On July 24, heavy rains, the remnants of Hurricane Claudette, began to pelt the area again. It rained for two days, and the creeks and streams became full. On the morning of July 26, the rain intensified and dumped what many believe to be about 10 inches of water between 5 a.m. and 1 p.m.
According to an article in The News-Messenger, the water "rose so fast in English and got so high that people didn't have time to do anything. Most of those who moved their furniture up high simply wasted their time, the water got it anyway."
Bob Gilliland, who owned the Western Auto Store, said he "stayed in the store until the floor started coming up and the shelves started to fall off the walls." After the plate glass window caved in and television sets, refrigerators and other appliances started floating into the streets, he said it became "quite painful to watch."
Water quickly rose to almost 10 feet deep on Main and East Fifth streets. The business district was almost wiped out, and more than half of the town's residents were flooded from their homes.
"We got everyone out who wanted to come out," said Larry Lone, who, according to the article, was in one of the rescue boats. "Many wouldn't leave, so we left them and went on to others. The currents were so swift in places that we had trouble getting through, and East Fifth Street was so full of stuff floating out of the stores that there were places we couldn't get through it. There was so much oil and gasoline on top of the water that there was a fire danger, and everything was so slippery it was hard to hold on."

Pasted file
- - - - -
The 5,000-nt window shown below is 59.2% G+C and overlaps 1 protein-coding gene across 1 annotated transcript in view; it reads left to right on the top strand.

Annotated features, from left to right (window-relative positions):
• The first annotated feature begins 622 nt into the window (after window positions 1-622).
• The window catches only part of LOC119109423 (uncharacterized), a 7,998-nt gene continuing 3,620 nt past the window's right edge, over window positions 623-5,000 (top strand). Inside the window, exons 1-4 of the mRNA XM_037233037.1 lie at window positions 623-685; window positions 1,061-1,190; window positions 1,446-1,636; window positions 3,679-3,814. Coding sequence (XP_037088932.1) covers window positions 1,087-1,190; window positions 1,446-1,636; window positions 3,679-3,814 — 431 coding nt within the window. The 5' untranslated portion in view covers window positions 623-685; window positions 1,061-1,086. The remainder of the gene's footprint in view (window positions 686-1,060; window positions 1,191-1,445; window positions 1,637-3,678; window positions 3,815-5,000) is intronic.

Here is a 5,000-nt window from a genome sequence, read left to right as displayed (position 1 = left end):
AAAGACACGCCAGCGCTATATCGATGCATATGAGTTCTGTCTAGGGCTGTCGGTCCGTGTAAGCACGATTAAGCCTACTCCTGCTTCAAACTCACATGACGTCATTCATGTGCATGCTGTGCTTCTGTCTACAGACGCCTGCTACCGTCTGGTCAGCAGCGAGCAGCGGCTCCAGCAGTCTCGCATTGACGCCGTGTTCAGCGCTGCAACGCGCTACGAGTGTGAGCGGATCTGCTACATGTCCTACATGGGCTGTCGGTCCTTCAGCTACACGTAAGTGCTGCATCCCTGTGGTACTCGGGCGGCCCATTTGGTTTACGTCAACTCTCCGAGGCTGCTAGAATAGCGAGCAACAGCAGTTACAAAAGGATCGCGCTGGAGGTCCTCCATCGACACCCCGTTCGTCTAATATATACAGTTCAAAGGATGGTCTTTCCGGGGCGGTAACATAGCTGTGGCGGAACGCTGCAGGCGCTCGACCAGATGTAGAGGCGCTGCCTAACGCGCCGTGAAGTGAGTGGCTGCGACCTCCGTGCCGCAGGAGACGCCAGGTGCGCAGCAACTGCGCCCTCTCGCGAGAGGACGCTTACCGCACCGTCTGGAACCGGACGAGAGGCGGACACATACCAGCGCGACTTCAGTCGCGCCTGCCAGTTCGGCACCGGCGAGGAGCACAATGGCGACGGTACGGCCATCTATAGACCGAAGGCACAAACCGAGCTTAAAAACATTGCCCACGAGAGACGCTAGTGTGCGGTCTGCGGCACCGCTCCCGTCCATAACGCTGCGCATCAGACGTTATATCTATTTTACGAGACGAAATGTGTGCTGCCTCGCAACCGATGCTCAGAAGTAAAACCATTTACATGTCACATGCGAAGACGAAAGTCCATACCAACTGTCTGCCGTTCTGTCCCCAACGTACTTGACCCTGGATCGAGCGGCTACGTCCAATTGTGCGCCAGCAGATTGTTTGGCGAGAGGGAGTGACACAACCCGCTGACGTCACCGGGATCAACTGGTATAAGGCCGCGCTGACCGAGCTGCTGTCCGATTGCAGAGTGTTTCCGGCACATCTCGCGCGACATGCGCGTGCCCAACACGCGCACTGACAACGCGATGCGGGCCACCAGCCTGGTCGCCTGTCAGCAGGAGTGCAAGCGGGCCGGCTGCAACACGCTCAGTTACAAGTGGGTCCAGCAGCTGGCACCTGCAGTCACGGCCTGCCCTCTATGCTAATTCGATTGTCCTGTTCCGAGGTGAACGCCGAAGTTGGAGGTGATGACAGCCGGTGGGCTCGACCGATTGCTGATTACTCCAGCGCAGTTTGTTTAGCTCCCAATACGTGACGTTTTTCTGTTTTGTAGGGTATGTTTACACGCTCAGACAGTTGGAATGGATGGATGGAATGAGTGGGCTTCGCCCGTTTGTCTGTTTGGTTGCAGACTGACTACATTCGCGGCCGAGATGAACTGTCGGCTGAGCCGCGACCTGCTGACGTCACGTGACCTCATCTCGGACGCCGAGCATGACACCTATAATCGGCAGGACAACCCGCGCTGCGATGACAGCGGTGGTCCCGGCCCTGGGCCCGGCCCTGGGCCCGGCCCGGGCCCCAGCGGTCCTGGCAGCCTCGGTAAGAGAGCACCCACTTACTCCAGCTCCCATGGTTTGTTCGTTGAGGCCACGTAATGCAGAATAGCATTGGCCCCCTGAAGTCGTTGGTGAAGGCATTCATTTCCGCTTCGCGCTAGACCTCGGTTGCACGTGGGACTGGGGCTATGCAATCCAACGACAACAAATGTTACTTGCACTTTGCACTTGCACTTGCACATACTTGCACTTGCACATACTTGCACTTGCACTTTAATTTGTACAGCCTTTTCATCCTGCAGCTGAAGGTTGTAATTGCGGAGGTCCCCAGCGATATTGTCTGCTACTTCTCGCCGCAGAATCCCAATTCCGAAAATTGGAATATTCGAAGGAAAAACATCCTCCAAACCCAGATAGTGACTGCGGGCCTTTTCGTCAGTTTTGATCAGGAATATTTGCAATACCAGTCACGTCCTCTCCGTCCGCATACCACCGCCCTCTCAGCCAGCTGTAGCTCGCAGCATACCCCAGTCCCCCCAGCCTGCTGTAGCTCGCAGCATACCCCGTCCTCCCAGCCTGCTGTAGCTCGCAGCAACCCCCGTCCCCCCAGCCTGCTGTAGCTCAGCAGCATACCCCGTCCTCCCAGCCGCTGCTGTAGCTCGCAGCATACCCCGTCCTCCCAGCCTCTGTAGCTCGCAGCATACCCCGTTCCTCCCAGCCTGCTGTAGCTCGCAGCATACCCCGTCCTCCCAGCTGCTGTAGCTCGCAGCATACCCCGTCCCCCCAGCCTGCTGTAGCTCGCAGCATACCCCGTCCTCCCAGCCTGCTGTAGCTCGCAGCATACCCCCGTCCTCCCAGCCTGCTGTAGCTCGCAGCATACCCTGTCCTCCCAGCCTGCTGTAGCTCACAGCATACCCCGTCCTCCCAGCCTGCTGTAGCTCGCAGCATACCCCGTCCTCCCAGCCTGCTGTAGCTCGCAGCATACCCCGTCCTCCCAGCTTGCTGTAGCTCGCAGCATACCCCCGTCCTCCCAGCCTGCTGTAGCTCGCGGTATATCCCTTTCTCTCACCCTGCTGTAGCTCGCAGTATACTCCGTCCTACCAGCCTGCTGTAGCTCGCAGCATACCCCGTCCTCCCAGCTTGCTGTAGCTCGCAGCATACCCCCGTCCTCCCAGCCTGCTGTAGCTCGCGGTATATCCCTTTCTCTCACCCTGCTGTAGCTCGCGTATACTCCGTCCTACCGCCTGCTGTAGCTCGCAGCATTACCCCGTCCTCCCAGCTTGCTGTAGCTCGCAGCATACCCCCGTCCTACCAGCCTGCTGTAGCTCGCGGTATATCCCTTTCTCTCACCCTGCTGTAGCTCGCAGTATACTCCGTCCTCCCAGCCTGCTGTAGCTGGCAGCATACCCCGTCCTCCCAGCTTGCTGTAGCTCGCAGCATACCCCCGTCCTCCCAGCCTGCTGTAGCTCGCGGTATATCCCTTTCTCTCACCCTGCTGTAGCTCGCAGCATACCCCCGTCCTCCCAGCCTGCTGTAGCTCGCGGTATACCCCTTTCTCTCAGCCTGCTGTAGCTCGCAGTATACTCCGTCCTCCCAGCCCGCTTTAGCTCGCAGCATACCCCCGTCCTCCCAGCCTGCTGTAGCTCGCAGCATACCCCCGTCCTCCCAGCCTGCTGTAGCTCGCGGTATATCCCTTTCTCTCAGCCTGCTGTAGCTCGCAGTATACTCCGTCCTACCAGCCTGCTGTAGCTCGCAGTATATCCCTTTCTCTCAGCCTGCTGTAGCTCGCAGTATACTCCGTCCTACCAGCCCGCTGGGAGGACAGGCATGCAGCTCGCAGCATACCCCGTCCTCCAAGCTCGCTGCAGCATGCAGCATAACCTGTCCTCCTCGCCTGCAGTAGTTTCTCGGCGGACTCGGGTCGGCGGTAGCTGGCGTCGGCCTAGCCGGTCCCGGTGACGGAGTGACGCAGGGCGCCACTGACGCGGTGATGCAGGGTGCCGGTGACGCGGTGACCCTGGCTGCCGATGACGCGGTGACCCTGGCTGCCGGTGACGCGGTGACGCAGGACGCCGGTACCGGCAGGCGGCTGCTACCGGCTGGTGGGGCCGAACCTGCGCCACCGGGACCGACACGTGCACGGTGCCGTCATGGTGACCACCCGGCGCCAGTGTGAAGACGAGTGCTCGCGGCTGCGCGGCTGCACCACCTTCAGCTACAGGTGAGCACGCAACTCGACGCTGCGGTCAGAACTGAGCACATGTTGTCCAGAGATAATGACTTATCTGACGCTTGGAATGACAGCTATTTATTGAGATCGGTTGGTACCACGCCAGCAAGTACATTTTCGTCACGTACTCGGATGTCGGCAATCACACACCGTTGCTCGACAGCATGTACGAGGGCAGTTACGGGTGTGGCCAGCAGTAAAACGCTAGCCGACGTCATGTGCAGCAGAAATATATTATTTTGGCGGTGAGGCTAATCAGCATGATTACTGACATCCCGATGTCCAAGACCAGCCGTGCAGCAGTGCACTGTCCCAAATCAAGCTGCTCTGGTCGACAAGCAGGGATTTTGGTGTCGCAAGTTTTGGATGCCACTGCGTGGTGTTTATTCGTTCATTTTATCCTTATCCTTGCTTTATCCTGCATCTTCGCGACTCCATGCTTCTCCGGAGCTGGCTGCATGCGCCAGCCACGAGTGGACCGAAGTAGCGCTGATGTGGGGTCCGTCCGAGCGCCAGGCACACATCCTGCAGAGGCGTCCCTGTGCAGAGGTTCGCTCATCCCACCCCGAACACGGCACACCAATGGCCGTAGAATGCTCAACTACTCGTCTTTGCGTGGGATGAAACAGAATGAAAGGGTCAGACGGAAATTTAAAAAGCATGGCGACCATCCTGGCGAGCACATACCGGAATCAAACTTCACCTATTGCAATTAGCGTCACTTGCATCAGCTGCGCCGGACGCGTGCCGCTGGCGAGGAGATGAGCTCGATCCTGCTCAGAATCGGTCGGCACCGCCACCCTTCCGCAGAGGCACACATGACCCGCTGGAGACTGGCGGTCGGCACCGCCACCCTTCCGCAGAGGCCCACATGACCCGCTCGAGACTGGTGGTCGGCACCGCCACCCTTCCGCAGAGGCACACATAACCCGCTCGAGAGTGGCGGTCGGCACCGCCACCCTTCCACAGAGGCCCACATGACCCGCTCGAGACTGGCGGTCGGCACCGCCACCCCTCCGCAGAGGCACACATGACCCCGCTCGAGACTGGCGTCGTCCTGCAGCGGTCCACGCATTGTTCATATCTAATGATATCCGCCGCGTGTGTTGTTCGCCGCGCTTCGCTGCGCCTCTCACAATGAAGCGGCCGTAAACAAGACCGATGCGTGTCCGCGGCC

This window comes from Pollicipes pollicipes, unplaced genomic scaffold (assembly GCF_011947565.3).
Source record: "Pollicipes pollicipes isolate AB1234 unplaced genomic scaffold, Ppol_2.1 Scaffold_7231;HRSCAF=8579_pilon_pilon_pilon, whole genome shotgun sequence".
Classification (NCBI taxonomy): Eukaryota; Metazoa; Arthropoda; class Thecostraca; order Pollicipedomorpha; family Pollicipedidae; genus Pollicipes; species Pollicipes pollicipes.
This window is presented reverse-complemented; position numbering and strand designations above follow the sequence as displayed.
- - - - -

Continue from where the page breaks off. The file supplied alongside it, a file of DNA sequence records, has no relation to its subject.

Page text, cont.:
The same businesses that were hit by the June flood were flooded again. And this time, more businesses were added to the destruction and the losses were much greater. The Railroad Tavern, Hanger Equipment Co., Western Auto Store, Town Grill, Marge's Beauty Salon, Recreation Hall, English Publishing Co., Tucker Jewelry, English Hardware, McLain Gulf Service, Carl Mitchell Barber Shop, Dairyland Food Mart, Greiner's Jewelry, Crawford County Security Co., John Thomp-son Standard Station, Burger Palace, Leda's Dress Shop. Judd's Drug Store, Sam Benz and Son, Howerton Real Estate, the law offices of Jack Riddle and Luckett and Lawrence, the firehouse, the Presbyterian and Christian churches and Denbo Funeral Home suffered huge losses. Many were considered a total loss.
The Crawford County Library lost more than 30,000 of its 33,500 books.
"We had six books above the water line," Librarian Jewell Sears said in the article in The News-Messenger. "About all we have left are the 3,500 books that we had loaned out."
An estimated 125 homes were flooded by the deluge, with depths ranging from a few inches at the higher spots to up to the eaves in the western end of town. Several mobile homes were moved by the water and destroyed. Only a handful of the flooded homes were insured. Many businesses also were uninsured.
The clubhouse of the VFW was moved intact more than a quarter of a mile from its location near the Medical Clinic and deposited at the home of Bill Webster.
Water was five to seven feet deep in many of the businesses, and many merchants brought in trucks and hauled the soaked merchandise away. Almost all the windows on the main street crumbled under the pressure of the water, and merchandise floated down the streets into the creeks.